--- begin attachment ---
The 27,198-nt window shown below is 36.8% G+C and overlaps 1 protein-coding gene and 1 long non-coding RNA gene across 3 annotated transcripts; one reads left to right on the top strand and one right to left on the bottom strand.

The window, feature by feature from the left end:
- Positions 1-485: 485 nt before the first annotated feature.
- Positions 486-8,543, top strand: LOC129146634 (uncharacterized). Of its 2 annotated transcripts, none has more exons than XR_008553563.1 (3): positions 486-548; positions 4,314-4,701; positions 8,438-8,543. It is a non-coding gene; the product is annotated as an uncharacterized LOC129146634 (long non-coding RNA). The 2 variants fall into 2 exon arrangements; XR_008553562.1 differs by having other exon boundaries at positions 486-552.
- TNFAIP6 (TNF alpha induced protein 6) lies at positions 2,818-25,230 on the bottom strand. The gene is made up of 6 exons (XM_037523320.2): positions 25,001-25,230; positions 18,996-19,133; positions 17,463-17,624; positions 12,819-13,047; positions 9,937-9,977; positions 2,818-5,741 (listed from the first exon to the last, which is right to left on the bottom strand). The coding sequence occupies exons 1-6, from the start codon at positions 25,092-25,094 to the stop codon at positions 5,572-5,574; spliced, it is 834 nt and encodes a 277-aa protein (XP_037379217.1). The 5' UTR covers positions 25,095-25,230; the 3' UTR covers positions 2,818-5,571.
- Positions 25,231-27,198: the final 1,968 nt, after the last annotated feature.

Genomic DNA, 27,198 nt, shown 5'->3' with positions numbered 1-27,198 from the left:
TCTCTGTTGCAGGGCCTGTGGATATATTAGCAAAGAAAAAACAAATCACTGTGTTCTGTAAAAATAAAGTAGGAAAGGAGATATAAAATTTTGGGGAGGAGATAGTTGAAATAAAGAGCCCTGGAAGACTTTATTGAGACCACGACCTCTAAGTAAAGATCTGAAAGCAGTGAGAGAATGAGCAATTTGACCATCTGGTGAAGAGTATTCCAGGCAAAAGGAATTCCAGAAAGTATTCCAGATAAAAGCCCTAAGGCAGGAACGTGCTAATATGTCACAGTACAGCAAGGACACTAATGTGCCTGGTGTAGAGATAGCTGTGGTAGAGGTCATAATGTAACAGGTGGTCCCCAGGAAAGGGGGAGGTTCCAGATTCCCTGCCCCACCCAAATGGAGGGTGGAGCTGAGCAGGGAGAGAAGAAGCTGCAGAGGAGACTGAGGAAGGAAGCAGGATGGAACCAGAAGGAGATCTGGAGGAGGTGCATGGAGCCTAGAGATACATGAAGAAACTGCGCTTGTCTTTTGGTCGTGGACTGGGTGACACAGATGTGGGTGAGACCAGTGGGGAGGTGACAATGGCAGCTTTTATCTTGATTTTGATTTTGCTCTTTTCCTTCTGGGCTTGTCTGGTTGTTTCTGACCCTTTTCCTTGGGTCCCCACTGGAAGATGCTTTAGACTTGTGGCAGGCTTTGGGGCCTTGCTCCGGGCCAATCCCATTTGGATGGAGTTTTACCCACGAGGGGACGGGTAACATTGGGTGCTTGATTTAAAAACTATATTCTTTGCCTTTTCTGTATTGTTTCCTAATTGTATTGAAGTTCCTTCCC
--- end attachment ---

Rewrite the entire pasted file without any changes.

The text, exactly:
The 27,198-nt window shown below is 36.8% G+C and overlaps 1 protein-coding gene and 1 long non-coding RNA gene across 3 annotated transcripts; one reads left to right on the top strand and one right to left on the bottom strand.

The window, feature by feature from the left end:
- Positions 1-485: 485 nt before the first annotated feature.
- Positions 486-8,543, top strand: LOC129146634 (uncharacterized). Of its 2 annotated transcripts, none has more exons than XR_008553563.1 (3): positions 486-548; positions 4,314-4,701; positions 8,438-8,543. It is a non-coding gene; the product is annotated as an uncharacterized LOC129146634 (long non-coding RNA). The 2 variants fall into 2 exon arrangements; XR_008553562.1 differs by having other exon boundaries at positions 486-552.
- TNFAIP6 (TNF alpha induced protein 6) lies at positions 2,818-25,230 on the bottom strand. The gene is made up of 6 exons (XM_037523320.2): positions 25,001-25,230; positions 18,996-19,133; positions 17,463-17,624; positions 12,819-13,047; positions 9,937-9,977; positions 2,818-5,741 (listed from the first exon to the last, which is right to left on the bottom strand). The coding sequence occupies exons 1-6, from the start codon at positions 25,092-25,094 to the stop codon at positions 5,572-5,574; spliced, it is 834 nt and encodes a 277-aa protein (XP_037379217.1). The 5' UTR covers positions 25,095-25,230; the 3' UTR covers positions 2,818-5,571.
- Positions 25,231-27,198: the final 1,968 nt, after the last annotated feature.

Genomic DNA, 27,198 nt, shown 5'->3' with positions numbered 1-27,198 from the left:
TCTCTGTTGCAGGGCCTGTGGATATATTAGCAAAGAAAAAACAAATCACTGTGTTCTGTAAAAATAAAGTAGGAAAGGAGATATAAAATTTTGGGGAGGAGATAGTTGAAATAAAGAGCCCTGGAAGACTTTATTGAGACCACGACCTCTAAGTAAAGATCTGAAAGCAGTGAGAGAATGAGCAATTTGACCATCTGGTGAAGAGTATTCCAGGCAAAAGGAATTCCAGAAAGTATTCCAGATAAAAGCCCTAAGGCAGGAACGTGCTAATATGTCACAGTACAGCAAGGACACTAATGTGCCTGGTGTAGAGATAGCTGTGGTAGAGGTCATAATGTAACAGGTGGTCCCCAGGAAAGGGGGAGGTTCCAGATTCCCTGCCCCACCCAAATGGAGGGTGGAGCTGAGCAGGGAGAGAAGAAGCTGCAGAGGAGACTGAGGAAGGAAGCAGGATGGAACCAGAAGGAGATCTGGAGGAGGTGCATGGAGCCTAGAGATACATGAAGAAACTGCGCTTGTCTTTTGGTCGTGGACTGGGTGACACAGATGTGGGTGAGACCAGTGGGGAGGTGACAATGGCAGCTTTTATCTTGATTTTGATTTTGCTCTTTTCCTTCTGGGCTTGTCTGGTTGTTTCTGACCCTTTTCCTTGGGTCCCCACTGGAAGATGCTTTAGACTTGTGGCAGGCTTTGGGGCCTTGCTCCGGGCCAATCCCATTTGGATGGAGTTTTACCCACGAGGGGACGGGTAACATTGGGTGCTTGATTTAAAAACTATATTCTTTGCCTTTTCTGTATTGTTTCCTAATTGTATTGAAGTTCCTTCCC